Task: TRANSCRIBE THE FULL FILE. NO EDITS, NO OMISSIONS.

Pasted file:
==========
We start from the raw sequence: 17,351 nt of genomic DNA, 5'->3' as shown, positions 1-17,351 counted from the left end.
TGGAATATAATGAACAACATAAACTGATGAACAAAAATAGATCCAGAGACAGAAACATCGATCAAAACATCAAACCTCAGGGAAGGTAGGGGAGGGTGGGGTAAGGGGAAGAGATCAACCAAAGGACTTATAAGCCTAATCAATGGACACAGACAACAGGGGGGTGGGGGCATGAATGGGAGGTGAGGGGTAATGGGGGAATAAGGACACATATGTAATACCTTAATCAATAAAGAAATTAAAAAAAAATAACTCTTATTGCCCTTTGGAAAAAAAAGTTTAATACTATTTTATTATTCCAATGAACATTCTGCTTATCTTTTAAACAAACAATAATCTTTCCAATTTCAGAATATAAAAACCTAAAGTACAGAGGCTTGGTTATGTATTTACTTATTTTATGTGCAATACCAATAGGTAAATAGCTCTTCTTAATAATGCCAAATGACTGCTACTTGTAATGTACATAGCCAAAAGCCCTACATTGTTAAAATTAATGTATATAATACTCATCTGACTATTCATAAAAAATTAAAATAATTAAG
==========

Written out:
We start from the raw sequence: 17,351 nt of genomic DNA, 5'->3' as shown, positions 1-17,351 counted from the left end.
TGGAATATAATGAACAACATAAACTGATGAACAAAAATAGATCCAGAGACAGAAACATCGATCAAAACATCAAACCTCAGGGAAGGTAGGGGAGGGTGGGGTAAGGGGAAGAGATCAACCAAAGGACTTATAAGCCTAATCAATGGACACAGACAACAGGGGGGTGGGGGCATGAATGGGAGGTGAGGGGTAATGGGGGAATAAGGACACATATGTAATACCTTAATCAATAAAGAAATTAAAAAAAAATAACTCTTATTGCCCTTTGGAAAAAAAAGTTTAATACTATTTTATTATTCCAATGAACATTCTGCTTATCTTTTAAACAAACAATAATCTTTCCAATTTCAGAATATAAAAACCTAAAGTACAGAGGCTTGGTTATGTATTTACTTATTTTATGTGCAATACCAATAGGTAAATAGCTCTTCTTAATAATGCCAAATGACTGCTACTTGTAATGTACATAGCCAAAAGCCCTACATTGTTAAAATTAATGTATATAATACTCATCTGACTATTCATAAAAAATTAAAATAATTAAG